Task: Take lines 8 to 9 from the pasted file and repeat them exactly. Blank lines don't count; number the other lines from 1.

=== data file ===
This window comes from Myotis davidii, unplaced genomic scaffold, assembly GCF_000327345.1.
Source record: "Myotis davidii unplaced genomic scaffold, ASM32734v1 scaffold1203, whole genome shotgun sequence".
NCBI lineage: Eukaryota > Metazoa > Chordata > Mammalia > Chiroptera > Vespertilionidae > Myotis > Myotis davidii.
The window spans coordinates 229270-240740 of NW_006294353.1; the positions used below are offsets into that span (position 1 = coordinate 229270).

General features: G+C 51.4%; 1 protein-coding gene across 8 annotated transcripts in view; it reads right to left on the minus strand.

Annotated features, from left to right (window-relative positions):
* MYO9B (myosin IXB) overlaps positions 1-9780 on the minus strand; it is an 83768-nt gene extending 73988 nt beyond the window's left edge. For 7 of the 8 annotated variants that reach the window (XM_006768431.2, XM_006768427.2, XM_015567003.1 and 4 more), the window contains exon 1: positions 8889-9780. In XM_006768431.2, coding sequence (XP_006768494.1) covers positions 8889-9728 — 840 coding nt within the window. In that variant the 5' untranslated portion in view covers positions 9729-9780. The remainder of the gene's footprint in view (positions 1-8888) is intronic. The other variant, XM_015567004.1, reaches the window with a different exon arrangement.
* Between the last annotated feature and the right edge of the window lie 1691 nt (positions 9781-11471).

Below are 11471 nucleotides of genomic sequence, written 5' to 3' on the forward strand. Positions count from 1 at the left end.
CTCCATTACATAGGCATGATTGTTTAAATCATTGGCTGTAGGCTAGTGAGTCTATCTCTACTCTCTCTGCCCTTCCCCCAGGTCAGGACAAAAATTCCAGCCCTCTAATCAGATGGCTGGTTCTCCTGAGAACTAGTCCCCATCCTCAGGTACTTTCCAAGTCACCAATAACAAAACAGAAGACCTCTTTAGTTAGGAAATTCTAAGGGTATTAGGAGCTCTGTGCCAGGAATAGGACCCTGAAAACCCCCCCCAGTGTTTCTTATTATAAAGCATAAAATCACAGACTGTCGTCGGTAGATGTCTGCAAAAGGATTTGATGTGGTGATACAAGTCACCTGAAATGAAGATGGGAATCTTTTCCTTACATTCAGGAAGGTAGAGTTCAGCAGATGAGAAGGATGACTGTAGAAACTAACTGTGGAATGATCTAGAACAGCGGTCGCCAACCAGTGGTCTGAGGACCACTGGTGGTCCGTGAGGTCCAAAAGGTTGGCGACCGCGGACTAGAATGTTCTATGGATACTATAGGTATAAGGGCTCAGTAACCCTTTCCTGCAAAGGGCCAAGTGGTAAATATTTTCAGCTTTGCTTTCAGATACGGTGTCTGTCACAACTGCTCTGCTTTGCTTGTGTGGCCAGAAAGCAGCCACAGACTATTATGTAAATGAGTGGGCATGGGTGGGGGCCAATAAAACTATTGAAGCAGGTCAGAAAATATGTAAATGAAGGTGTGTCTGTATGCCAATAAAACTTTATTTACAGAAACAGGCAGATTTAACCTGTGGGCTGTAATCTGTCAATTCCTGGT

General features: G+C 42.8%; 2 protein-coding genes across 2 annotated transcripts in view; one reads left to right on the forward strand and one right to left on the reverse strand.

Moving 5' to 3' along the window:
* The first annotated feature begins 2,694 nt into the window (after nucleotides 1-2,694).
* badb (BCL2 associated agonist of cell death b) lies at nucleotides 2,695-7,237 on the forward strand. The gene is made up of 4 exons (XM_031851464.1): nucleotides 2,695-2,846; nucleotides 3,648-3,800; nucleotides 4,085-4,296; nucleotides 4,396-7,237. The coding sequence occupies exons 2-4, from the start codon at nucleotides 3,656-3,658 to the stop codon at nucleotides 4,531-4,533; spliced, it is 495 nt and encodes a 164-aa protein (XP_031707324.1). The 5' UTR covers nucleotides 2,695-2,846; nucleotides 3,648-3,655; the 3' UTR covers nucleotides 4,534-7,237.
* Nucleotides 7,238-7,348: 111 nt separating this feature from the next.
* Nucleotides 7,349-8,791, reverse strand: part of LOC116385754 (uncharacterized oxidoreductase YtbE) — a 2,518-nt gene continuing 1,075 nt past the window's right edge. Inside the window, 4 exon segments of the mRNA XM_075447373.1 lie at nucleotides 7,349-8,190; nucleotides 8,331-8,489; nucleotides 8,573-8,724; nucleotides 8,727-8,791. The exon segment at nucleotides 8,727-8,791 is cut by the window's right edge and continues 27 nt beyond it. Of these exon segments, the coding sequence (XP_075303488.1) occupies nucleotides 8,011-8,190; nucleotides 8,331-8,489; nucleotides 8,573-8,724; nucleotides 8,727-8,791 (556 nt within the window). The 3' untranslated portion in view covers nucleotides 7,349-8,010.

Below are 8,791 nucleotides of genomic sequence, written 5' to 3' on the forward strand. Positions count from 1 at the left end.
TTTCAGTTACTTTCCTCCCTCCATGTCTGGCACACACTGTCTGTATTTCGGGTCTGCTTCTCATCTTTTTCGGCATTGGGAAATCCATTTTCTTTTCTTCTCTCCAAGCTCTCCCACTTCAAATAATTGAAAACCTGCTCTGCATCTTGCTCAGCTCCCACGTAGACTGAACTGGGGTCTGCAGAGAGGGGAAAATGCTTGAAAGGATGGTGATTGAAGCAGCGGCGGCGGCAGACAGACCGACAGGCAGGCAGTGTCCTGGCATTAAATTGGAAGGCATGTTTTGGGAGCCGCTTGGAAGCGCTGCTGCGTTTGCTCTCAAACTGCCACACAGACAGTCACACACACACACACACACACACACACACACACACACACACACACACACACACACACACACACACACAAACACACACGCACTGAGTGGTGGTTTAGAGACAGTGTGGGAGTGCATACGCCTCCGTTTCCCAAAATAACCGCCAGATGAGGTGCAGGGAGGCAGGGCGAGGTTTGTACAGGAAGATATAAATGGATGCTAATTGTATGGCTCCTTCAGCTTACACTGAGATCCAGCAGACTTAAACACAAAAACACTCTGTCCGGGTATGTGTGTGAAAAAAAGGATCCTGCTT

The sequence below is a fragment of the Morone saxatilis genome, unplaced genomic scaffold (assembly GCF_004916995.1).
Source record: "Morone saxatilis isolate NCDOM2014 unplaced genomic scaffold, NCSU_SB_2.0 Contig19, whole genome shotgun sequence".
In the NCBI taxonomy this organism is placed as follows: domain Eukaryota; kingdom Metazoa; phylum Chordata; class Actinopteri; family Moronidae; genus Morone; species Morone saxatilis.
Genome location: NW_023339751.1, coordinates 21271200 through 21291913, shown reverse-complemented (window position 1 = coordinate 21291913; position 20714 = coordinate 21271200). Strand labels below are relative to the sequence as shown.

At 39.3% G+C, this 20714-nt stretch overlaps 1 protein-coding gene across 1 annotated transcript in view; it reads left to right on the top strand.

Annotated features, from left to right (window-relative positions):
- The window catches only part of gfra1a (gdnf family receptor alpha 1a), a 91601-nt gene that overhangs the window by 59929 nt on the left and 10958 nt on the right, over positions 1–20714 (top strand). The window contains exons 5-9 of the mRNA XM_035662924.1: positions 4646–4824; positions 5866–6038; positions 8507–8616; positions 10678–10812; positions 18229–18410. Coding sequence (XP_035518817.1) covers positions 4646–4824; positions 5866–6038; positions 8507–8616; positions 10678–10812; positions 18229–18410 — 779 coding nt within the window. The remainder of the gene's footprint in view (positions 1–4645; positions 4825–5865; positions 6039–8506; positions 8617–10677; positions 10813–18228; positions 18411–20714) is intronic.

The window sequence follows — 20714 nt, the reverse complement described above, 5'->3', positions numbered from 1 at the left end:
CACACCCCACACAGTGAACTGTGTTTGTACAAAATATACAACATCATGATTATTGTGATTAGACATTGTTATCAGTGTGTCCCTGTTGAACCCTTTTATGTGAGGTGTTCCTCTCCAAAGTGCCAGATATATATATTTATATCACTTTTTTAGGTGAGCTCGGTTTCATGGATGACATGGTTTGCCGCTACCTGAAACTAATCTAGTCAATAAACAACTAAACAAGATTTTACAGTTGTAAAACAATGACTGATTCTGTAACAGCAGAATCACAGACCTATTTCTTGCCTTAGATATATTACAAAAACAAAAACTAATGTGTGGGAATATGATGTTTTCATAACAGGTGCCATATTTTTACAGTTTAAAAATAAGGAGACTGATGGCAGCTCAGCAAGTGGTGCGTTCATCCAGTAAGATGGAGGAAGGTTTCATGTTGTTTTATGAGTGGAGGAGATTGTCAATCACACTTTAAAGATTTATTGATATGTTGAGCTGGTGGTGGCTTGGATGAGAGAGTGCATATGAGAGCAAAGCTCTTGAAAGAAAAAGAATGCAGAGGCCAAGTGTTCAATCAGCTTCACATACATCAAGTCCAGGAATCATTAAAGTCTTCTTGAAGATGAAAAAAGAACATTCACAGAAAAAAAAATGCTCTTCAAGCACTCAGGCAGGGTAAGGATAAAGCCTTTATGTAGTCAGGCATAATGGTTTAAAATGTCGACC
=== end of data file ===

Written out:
* Between the last annotated feature and the right edge of the window lie 1691 nt (positions 9781-11471).

Below are 11471 nucleotides of genomic sequence, written 5' to 3' on the forward strand. Positions count from 1 at the left end.